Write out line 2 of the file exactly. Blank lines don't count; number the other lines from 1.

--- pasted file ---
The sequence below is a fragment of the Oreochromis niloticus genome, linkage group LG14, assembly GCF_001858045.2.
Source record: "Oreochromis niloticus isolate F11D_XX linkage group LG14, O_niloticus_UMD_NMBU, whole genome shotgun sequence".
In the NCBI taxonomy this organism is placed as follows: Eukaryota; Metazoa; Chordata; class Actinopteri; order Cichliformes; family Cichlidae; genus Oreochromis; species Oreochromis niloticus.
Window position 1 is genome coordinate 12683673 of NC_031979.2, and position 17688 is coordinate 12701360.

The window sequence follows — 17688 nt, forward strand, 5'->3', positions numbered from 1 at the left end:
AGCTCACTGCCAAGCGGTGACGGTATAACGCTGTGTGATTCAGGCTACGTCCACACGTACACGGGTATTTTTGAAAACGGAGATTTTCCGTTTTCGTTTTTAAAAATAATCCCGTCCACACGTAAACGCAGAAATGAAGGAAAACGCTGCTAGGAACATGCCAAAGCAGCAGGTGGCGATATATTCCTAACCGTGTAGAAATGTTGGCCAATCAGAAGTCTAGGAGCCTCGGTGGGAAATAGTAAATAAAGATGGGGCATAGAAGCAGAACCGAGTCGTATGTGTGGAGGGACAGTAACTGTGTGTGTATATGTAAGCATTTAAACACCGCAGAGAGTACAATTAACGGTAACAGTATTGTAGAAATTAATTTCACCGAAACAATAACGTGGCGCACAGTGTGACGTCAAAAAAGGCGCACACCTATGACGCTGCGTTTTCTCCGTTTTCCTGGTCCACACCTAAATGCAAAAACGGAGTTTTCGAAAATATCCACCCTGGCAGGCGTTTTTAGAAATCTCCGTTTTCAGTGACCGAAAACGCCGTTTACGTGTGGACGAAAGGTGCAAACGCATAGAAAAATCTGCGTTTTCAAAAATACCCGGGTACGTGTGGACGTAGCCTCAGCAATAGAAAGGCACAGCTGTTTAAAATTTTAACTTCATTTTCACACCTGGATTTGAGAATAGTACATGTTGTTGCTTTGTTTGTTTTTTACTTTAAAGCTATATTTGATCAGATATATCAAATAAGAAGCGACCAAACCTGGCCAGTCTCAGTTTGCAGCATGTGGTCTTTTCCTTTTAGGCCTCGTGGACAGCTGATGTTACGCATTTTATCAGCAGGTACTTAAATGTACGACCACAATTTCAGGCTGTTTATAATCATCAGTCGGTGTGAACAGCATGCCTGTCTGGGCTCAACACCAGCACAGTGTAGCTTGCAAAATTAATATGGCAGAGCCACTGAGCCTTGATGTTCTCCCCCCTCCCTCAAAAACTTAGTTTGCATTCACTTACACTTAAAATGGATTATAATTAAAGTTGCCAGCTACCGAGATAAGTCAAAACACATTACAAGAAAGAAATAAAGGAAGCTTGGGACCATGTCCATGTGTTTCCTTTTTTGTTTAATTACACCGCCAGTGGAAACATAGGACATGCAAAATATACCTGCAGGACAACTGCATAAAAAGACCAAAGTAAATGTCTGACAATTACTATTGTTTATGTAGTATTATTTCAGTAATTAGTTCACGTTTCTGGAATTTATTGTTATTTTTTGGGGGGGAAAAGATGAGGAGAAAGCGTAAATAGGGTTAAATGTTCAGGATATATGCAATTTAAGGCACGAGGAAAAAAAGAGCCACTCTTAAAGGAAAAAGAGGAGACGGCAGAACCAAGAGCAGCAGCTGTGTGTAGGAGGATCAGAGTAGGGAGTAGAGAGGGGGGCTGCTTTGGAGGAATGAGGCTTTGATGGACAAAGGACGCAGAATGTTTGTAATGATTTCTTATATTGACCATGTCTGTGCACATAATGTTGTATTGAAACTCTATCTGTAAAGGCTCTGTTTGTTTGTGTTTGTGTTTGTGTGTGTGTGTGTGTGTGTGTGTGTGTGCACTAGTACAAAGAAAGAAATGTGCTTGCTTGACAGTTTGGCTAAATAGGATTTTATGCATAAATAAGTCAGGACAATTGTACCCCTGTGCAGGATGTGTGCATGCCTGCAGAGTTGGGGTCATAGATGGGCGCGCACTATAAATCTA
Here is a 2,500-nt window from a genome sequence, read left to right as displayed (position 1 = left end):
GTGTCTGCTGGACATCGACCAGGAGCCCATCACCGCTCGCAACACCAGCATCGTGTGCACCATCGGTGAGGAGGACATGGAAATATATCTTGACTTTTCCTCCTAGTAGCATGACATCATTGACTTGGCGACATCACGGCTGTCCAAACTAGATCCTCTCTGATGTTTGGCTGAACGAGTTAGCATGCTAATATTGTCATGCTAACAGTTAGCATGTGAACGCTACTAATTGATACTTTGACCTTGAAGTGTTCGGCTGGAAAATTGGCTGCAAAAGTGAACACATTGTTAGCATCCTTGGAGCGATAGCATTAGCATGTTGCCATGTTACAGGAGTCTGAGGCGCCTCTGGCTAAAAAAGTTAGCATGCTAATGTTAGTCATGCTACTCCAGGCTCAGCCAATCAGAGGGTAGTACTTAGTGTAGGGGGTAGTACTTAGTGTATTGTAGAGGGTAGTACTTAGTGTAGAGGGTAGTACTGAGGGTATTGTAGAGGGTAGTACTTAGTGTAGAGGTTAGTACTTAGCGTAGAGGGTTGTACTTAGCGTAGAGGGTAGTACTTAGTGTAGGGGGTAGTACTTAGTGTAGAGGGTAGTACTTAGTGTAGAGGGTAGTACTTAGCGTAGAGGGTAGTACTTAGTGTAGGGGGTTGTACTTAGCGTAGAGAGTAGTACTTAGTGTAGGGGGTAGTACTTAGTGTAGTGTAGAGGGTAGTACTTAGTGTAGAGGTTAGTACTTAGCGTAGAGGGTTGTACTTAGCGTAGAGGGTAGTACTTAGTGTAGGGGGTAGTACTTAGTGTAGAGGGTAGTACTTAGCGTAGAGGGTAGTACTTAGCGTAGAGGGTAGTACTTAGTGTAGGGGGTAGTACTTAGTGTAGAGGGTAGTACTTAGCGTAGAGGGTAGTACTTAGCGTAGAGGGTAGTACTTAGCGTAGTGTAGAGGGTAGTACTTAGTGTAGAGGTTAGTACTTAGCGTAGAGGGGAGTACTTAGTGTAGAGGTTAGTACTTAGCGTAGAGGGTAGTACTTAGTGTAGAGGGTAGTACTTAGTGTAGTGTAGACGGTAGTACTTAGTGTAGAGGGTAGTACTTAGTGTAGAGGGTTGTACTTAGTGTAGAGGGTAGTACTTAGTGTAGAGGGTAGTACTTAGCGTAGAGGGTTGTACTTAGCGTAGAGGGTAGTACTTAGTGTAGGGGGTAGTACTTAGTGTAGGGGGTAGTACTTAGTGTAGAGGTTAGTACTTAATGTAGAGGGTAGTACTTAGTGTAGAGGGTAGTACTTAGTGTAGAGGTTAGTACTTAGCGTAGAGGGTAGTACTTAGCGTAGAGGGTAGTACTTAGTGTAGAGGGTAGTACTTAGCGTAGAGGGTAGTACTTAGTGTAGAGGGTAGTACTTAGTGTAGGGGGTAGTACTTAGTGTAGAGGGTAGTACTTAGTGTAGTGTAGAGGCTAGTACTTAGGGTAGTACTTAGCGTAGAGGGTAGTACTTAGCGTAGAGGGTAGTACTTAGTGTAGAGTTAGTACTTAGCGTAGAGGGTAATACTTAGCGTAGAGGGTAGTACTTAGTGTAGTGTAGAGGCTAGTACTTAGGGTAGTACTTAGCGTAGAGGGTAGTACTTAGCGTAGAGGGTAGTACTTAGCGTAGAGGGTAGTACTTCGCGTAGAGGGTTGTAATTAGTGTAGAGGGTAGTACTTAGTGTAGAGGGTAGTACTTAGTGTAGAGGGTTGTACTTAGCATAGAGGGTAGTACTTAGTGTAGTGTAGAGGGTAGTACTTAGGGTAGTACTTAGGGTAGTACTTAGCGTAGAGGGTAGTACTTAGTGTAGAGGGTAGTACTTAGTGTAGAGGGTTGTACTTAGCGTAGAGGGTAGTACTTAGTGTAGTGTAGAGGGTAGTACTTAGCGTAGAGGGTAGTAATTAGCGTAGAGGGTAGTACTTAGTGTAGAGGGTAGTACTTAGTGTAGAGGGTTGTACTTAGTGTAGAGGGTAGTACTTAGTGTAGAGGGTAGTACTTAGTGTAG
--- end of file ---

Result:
Source record: "Oreochromis niloticus isolate F11D_XX linkage group LG14, O_niloticus_UMD_NMBU, whole genome shotgun sequence".